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sarat Maharana December 11, 2000 07:47

Hi, I have a replay file and a tetin file.I am working on smoothing of mesh generated by running my replay file. The Problem: What is the way to get very good quality of grid when some domains are having elements with negative determinants.These elements are not smoothed at all. I have multi-block structured grid file. I need to know what exactly is blocking stucture.

Could u please explain me ?



John C. Chien December 11, 2000 15:12

(1). If you are not familiar with the code and the process of the particular mesh generation, then it is a good idea to do at least two things: (a). attend a training class, (b). follow closely the tutorial samples. (2). This code is not for a newcomer, and even with my background, I had to get help from the support engineers on the daily basis when using the code. (3). The code is one of the widely used mesh generation code, but the code has many options and is relatively hard to use. (or should I say, requires a steep learning experience ) (4). I had a very complex duct to model, and with their help, the final blocking number is 80 blocks, in order to get rid of the negative volumes.(the automatically generated bad volume mesh) (5). The code uses a multi-block structure,which the user must create first like quilt or clothing. This cloth is then projected onto (wear) the geometry model (connecting the edges of the block or cloth to the curves of the geometry model). The surface mesh and the volume mesh are then generated and projected onto the geometry. (it is like trying to cover a person with a fish net. ) (6). I had a lot of hard time in avoiding the negative volumes. Even with smaller blocks (creating the blocking structure with many more blocks so that you can fit the cloth smoother on the body), I didn't find an easy solution to it. (7). I would strongly suggest that: you send the file (by e-mail, if possible) to the support engineers and get them to fix it. You can spend your life time learning the mesh generation and still have problems in generating the acceptable mesh if the geometry is complicated. (8). Mesh generation is ART not CAD.

Sarat Maharana December 11, 2000 23:58

Hi, Thanks a lot for your response on blocking structure. I need to know how to decide on meshing laws for a geometry.Is there any specific rule to apply to fix law for entry and exit?. How grid distribution and grid clustering help to generate good quality grid ?

Thanks, Sarat

John C. Chien December 12, 2000 03:13

(1). I don't think, I can answer your question in general. (2). This is the reason why there are many other mathods invented, all trying to ease the hard work of mesh generation. (3). All I can say is, the hexa mesh is ideal for a rectangular duct. The surface mesh and volume mesh will be rectangular, and you always have positive volume cells. (4). Like kids toy "lego", you can attach additional blocks to create multi-block topological structure. So, this part of block generation is very similar to that of "Lego". (5). The need to use clustering comes from the physics of the flow solution. If you have a wall, and your soluiton and method demand the fine mesh near the wall, then you have to put more mesh points or cells there. (along the edge of the block to control the distribution) And the distribution is a function of your flow field solution, so it is hard to know ahead of the time. (6). Once the blocks are twisted and distorted, something like "Lego" made of sponge material to fit the complex geometry, then, it can be visiualized easily the vanishing volume of cells around the bends. And because of the approximations used in the algorithm, edges may cross over one another and the volume will become negative because of high skewness. (7). So, if your geometry is like a "Lego" structure, or a "Space Station" structure, then the Hexa, multi-block topology will give you good mesh automatically. Otherwise, the mesh will be studied on the one-to-one basis, related to its geoemtry and complexity. (8). There is a good book on mesh generation by Thompson, free on Internet. You should try to download it and read it. (There are professors, who are spending their life time doing one type of mesh generation. So, the task is not trivial.)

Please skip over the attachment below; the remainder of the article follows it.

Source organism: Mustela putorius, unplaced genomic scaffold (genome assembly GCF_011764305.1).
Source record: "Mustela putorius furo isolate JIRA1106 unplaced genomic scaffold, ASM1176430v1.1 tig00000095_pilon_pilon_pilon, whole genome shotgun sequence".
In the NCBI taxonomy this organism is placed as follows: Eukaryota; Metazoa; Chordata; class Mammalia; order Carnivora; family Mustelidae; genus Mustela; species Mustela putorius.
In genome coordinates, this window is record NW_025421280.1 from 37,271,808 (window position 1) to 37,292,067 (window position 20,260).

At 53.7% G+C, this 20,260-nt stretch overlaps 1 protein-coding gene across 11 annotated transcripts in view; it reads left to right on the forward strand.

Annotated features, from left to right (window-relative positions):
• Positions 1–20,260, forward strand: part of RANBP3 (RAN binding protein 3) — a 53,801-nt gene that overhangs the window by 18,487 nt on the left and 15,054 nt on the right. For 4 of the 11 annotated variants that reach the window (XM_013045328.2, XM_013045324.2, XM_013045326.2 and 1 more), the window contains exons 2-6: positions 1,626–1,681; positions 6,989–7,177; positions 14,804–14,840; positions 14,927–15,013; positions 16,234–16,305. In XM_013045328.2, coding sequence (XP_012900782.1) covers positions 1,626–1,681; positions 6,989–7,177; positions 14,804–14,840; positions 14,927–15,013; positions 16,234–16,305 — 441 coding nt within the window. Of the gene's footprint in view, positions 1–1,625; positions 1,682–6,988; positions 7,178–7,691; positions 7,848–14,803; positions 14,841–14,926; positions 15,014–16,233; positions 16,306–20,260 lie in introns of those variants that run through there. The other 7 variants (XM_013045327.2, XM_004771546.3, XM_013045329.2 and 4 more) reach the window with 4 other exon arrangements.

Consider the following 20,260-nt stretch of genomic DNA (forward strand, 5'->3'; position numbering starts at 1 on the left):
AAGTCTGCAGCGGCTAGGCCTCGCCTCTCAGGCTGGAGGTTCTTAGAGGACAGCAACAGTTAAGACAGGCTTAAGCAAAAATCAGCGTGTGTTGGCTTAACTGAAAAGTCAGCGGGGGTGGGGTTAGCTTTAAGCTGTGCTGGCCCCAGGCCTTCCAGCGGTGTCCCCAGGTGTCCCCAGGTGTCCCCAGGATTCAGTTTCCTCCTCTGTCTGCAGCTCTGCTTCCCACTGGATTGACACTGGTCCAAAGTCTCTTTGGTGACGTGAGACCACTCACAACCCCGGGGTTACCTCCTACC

Axel Zinser December 12, 2000 06:41

[...] I would strongly suggest that: you send the file (by e-mail, if possible) to the support engineers [...]

Just curious.. why do you suggest to use e-mail instead of ftp?

John C. Chien December 12, 2000 08:34

(1). It ended up that way. And e-mail proved to be easy on the user's side. (2). It has something to do with the average user's working environment. (3). So, e-mail was used to send the files back and forth, with no problems for the user's side. (4). If you like to use ftp, and can use ftp with no problem from user's side, then, you are free to use it. (connecting one computer to another outside computer is always a no no for me. Ideally, one should not even send the file to other company at all. Anyone sending the file to outside company must remember to get the internal approval. But that is something else.) So, it is a matter of convenience. That's all.

J Keays. December 12, 2000 10:37

Hi John,

I wonder if you could tell me the internet address of the site where Thompsons book is located? Is it mentioned in the section on Literature in this site?/ Thanks..

Brian Gribben December 12, 2000 13:25

The url for the book is

A link to it is provided under "Mesh Generation" on this site.

The book is excellent, although Thompson's more recent publications are perhaps an easier read. However, putting the entire book where everyone can see it for free has to be applauded!

John C. Chien December 12, 2000 15:40

(1). Yes, I agree with you. Only the master has such vision. (2). The book used to be hard to get and was rather expensive.

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